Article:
As you’d imagine, forts tend to be up on hills and getting there can be challenging in mid day heat.   However, in order to justify my daily ice cream fix, I just had to walk up there.  I made it.  “How about an ice cream Bob?”   Yes, indeed.

Pandora is in that mess boats, trust me on that.  And, to prove it, a sort of up close shot. The town looked so picturesque from up on the hill.  All those little fishing boats.  I guess that’s why seafood is such a large part of menu selections. Some mid size cruise ships frequent this island, places that the ships with 4,000 passengers can’t frequent.  This was one of the larger ones. I was particularly smitten by this one, the MS Serenissima, a boutique ship that’s limited to only 100 passengers.  She’s 50 years old and was recently refitted.  I tried to get a tour but alas, no luck.  I did get a lovely brochure at least.  They do cruises in Europe all summer.  That would be so much fun.  They are part of the Noble Caledonia line of smallish cruise ships.
Anyway, I hiked up to the fort only to learn that it was closed on Sunday afternoons.  No logic, at least that I have been able to detect, to when the French close up shop.   So, we will head up there today via golf cart to make the climb easier.

I’ll have more to say about our visit soon but for now how about some “outside the gate” photos.   The fort sports some very impressive walls and even a mote.  I could almost hear Monty Python actors spraying insults from the top of the wall in a heavy French accent. I ignored a No Trespassing sign (heck they were closed) and walked all around the perimeter.  I don’t speak French but the sign I ignored didn’t look particularly inviting.    That tree looked like the perfect shady spot for a lioness and her cubs to lounge around in the heat of the day.   Alas, only goats, always goats. Under the category of “life always finds a way”, I was impressed with the Ficus trees that were growing out of tiny cracks in the walls.   This tree really wants to live.  Not the easiest spot to grow. The water here is very clear and blue, blue.  Not as clear as the Bahamas but beautiful, never the less.
Well, I guess that’s about it for now.  We are meeting for coffee with our friends before heading out for the day.

I agree Brenda, this is a really beautiful spot.  Can I have another baguette?  I guess that will just have to wait until after my first croissant of the day.

Le Saintes, weathered into a French gem

It’s Sunday morning and we are sitting on a mooring here in Le Saintes, a small archipelago of French owned islands off of the coast of Guadaloupe.  These islands, as are much of the eastern Caribbean island chain, are remnants of ancient volcanoes, a few, that are still somewhat active.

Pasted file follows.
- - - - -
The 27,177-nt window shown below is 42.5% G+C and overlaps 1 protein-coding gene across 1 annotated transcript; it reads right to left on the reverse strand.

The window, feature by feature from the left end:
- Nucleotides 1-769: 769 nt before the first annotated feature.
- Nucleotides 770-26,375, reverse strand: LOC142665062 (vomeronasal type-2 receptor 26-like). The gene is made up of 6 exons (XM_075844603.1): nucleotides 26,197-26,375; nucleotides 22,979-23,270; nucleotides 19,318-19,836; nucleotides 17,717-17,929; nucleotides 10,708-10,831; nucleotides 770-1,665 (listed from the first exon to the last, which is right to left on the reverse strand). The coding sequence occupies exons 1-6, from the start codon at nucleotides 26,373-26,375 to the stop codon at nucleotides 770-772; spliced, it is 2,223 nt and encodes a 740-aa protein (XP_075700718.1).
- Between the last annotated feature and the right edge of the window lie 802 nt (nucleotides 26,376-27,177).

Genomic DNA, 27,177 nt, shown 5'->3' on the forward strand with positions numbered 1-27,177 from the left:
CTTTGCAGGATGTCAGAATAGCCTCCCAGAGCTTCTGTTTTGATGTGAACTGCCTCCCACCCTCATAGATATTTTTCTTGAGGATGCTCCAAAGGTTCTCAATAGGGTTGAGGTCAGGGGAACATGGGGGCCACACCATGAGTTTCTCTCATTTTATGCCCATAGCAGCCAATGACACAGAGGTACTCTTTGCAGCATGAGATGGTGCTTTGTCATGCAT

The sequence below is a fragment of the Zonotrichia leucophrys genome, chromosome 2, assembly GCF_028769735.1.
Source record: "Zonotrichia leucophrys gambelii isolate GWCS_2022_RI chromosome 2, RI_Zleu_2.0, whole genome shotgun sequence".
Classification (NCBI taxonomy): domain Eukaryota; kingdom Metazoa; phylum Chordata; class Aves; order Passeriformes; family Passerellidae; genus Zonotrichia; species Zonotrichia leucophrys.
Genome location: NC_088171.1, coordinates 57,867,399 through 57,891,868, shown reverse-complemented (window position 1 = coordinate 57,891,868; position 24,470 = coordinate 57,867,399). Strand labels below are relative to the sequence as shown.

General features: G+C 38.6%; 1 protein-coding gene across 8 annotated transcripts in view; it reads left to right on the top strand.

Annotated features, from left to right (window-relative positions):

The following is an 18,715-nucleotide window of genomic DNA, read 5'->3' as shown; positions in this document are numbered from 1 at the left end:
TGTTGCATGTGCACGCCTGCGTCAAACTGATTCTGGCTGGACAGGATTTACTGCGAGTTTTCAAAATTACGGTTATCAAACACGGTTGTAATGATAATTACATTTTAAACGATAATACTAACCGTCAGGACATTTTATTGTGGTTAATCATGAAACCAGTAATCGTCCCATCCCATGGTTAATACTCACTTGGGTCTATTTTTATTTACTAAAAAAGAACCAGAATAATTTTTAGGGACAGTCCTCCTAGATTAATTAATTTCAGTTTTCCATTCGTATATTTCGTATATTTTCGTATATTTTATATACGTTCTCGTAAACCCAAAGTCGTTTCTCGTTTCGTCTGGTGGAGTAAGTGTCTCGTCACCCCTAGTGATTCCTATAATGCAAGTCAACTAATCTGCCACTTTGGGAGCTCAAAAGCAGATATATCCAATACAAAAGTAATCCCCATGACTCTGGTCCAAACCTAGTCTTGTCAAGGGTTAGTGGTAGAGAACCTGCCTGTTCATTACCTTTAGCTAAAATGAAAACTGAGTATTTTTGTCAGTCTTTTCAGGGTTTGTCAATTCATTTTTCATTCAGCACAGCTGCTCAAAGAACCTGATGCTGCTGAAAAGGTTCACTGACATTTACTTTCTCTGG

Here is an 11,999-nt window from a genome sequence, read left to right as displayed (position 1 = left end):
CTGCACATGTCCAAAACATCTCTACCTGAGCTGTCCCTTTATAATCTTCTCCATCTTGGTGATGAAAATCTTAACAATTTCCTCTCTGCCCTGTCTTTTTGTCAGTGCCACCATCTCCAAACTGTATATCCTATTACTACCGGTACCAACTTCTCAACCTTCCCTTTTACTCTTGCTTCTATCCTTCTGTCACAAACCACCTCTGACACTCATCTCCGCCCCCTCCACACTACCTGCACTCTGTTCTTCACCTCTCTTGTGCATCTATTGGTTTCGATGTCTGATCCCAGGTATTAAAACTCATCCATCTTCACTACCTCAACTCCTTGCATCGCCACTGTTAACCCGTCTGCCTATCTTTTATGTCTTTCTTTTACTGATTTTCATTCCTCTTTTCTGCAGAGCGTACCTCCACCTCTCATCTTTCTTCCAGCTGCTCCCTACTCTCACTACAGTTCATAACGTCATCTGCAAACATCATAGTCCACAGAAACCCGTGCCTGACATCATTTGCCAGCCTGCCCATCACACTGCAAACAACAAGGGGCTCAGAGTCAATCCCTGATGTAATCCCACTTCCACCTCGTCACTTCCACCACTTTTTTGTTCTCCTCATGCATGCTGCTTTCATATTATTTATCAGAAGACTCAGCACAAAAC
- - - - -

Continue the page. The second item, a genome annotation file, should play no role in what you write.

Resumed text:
However, Le Saintes are much older, in geologic time, so have worn down to a fraction of their original elevation.  You can still see clearly, in some of the rock outcroppings, their volcanic origins.  This shot, of nearby Pain de Sucre surely looks like the remnants of something thrust up from deep in the earth. The town we are visiting, the largest in Le Saintes is called Bourg de Saintes. This collection of islands is actually a part of Guadaloupe so we didn’t have to check in after leaving Guadaloupe.   The waterfront is lined with quaint little shops and restaurants.  It’s very popular with tourists who come over from the mainland by the ferry full all day long to enjoy the beaches and village.

Doesn’t it just look so Mediterranean?
The water in the harbor is really too deep, at about 45′,  for anchoring so they have put in moorings nearly everywhere.  That’s probably the best thing and they don’t cost much, less than $15/day for a boat the size of Pandora, less if you stay a week. There are more boats than moorings though, so it’s a race to see who can get to an open mooring when one opens up.  The other day we raced to try and get the only open one only to have a local launch roar up in front of us to snag it for someone else.  “Saved seat!”.   They reminded me that there was plenty of space to anchor about a mile from town.   Thanks a lot as it’s a wet run to town.  The moorings are much better.